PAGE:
Jamie and Marty kept it tight early, and when Jamie had a double break through in the 5th, it was grim times for the Apaches. Lach and Jimbo each chimed in with another, and it looked like it might be a short game. But the Apaches dug in, and hit out when they could, and managed two retirements. The bowling was just too good to consistently get away though, and Marty nabbed a couple at the end to leave them nearly 40 short and 7 down. Another good win.
The 19ths got us under way in stylish fashion with a very comfortable win. That particular Gypsies outfit had never played together before, and things were a little rusty early on, conceding 16 off the first over, albeit only one off the bat. Kunal and Jimmy gave us the best possible start though, each recording unbeaten 40s, as we surged to 0/124 at drinks. The middle order all contributed solid 20s, before debutant Mayur smashed another 40 to put us well over 200. The final damage was 266, our biggest score for a while, especially in winter comp.
The Gypsies showed fight early on not giving wickets away and hitting a few boundaries. But Jimbo picked up both openers, and they were only 90 at drinks, with a power of work to do. As such, it was a little cruel to unleash Flossy on them at that moment, and when his 6 over spell was done with figures of 3/9, the game was over. Mayur also impressed with the ball, and Funky showed what’s been under the hood all these years, picking up a pole, and being unlucky on several other occasions. While the game did drag on, we couldn’t begrudge the Gypsies playing for a bit of pride, and they finished a defiant but wildly uncompetitive 8/150 off their 36. Bewdie.
The minor semi final was delicately poised at the end of week one, with the Gladdies putting in a very solid bowling and fielding effort yesterday, but with plenty still to do next week.
Gus and Simon started very nicely, and Gus’ two breakthroughs had them 2/28 after 9. They then fought back, with a few solid shots, til Lach nabbed both batsmen in the same over with the catching playing its part. They went to the break at 5/98, and the Gladdies feeling pretty good.
Wickets kept falling periodically, but they had real talent batting at 9, and the Gladdies had to really lift as the humidity started to take its toll. But we stood up when needed, as Jimbo and Jamie closed out the innings with two a piece, the last wicket falling with 1 ball to spare in the 50th. 188 is not a massive score on MP6… but we still have to get them. Let’s hope the rain holds off and gives us a chance.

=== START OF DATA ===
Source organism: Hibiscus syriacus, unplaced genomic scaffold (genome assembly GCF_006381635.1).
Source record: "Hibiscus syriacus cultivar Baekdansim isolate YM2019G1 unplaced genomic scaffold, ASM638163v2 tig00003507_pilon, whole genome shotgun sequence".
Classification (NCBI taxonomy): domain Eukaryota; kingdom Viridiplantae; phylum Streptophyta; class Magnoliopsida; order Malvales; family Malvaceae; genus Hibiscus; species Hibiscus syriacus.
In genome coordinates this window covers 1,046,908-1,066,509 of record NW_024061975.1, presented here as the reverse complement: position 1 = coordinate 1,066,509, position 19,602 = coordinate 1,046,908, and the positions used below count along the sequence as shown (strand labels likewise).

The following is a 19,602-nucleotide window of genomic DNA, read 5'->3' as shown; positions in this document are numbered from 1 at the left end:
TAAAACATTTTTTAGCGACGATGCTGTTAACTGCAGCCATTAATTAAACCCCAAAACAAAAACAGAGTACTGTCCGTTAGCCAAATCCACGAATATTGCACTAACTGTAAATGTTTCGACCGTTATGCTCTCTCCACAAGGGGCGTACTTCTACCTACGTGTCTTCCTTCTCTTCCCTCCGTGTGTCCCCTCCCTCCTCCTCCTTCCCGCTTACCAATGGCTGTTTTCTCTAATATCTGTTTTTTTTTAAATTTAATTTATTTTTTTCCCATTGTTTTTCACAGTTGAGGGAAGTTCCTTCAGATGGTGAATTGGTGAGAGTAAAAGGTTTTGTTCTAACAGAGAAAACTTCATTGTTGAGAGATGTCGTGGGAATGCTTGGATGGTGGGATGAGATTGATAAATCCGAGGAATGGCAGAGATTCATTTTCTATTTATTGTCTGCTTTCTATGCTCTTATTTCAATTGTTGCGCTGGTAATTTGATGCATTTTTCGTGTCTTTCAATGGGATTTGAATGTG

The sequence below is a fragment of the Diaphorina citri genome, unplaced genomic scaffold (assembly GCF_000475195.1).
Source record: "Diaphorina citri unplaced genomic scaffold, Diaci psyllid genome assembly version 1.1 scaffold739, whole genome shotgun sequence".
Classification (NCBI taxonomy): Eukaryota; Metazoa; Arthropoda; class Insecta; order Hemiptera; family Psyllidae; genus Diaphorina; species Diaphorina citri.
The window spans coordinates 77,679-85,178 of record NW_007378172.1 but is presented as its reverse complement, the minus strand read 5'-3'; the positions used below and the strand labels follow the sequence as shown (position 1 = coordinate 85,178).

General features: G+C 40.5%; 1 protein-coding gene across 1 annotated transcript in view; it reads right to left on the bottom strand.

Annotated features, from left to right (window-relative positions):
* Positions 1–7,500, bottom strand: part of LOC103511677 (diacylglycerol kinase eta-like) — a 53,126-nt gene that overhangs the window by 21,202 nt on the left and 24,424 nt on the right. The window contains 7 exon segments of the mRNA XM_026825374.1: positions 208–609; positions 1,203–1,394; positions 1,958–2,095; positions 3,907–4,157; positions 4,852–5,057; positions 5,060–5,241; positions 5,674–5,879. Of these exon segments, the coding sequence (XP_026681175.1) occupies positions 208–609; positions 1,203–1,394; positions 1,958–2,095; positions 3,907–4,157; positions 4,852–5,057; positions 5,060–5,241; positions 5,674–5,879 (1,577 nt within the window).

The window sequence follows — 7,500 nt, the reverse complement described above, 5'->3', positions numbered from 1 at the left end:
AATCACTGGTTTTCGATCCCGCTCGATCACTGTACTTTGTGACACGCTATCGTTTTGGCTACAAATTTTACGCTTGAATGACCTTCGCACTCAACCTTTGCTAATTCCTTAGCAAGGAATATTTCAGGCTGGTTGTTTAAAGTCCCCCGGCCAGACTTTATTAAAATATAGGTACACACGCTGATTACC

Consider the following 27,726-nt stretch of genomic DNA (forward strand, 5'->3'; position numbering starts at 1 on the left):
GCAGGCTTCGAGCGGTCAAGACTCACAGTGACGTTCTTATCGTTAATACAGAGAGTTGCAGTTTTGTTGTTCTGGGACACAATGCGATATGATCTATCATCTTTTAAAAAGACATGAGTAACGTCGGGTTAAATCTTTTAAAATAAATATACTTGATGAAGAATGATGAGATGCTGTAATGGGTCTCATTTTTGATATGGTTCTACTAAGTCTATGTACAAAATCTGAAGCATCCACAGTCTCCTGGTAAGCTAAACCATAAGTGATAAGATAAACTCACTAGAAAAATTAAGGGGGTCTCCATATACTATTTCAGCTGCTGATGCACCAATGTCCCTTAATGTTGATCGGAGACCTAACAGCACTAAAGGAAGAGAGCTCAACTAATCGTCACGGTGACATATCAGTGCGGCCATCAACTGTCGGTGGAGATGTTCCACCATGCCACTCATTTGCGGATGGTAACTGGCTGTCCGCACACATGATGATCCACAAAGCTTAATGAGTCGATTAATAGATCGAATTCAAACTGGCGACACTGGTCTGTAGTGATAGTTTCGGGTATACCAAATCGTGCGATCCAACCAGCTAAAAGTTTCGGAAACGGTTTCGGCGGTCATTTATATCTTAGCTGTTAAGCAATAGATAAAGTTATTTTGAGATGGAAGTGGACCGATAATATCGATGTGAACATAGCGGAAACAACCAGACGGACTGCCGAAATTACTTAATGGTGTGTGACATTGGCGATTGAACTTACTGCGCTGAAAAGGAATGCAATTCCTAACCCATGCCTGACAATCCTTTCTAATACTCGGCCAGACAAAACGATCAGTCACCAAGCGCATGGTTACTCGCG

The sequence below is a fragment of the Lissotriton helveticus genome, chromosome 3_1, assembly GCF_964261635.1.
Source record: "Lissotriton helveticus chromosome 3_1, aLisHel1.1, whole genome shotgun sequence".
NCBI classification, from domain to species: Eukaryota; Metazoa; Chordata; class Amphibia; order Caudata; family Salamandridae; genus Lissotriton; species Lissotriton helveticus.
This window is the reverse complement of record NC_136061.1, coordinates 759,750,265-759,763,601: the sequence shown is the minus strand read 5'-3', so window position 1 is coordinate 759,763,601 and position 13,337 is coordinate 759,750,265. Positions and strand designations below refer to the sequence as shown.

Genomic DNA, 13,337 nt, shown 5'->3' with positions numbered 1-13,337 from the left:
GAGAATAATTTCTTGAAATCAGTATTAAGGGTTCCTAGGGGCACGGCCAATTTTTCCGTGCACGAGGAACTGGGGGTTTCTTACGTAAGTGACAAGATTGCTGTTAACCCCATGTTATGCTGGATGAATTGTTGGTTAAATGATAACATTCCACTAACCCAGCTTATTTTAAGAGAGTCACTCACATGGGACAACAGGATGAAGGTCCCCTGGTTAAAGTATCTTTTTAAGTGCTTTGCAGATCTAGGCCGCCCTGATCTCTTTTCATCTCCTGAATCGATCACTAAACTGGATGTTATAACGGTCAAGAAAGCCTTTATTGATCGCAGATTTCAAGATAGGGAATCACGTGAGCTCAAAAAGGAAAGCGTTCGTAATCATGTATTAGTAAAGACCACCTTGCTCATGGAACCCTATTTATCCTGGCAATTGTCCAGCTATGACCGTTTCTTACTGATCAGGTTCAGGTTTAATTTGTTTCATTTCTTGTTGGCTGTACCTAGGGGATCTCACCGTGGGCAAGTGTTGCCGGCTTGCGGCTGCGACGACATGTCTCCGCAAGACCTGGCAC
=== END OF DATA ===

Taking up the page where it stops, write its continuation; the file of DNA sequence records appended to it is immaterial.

Not a bad performance week one, but victory is by no means certain. MP6 is not a big ground, but early and late rain made the outfield pretty slow. The top and middle order all got starts, but it was really only Kunal (30) and one D.Burchsixtyfive that really put sustained pressure on the Parramates attack. Still, 192 is eminently defendable, and we have a solid bowling attack too, so victory, and a remote chance of making the major semi final, is still on the cards.
The Gladdies couldn’t quite get it done week two, with Parramates scraping over the line 9 wickets down and with only a handful of overs to spare. Things could have been quite different, not least if poor Simon hadn’t been sconed early on by a ball flying off the rubber run up, or the boundaries were actually close to where they were when we batted, or the outfield as slow. Certainly the Gladdies put in a solid bowling performance… or at least one person did. Parramates were looking very, very comfortable at 0/81 off 17 overs, despite Gus bowling beautifully at one end. Jamie vocalised what we were all thinking – that after 360 odd games it was time for Jimbo to prove himself. Which he then very promptly did, nabbing his first Gladdies hat trick. He backed that up with a further 4 wickets in a very solid 12 over spell, leaving the game delicately poised with Parramates needing 37 off 12 with only 2 wickets in hand. But they ground it out, and took away the bikkies. Still,
a good effort, and very hearty congratulations to Jimothy for his 7 for.
The Gladdies cemented their spot in the third grade finals with a solid win over Scott Muller. We elected to bat on a sodden MP4, and runs were not easy to come by, with a very slow outfield and sultry conditions. The Gladdies did their best, and, perhaps unsurprisingly, wickets were fairly regular and mostly caught, given the inability to score along the ground. There were solid contributions up and down the order, particularly Jimmy D’s 27 and Rookie and Kunal’s pair of 23s. 9/140 felt like a good score, but not a certainty at the break.
Scott Muller found the going tough from the outset, with Flossy and Rookie making life difficult for the openers. Rookie got one, before Simon and Jamie put in some sustained pressure, with Simon grabbing another two. A double wicket maiden in Lach’s first over effectively killed the contest, and the Gladdies were in control from there, cruising to a 30 run win. Special mention to Johnny B, playing his first fixture in 6 years, who popped his shoulder half way through his second over, but said f.ck it and bowled picking up a wicket for his troubles.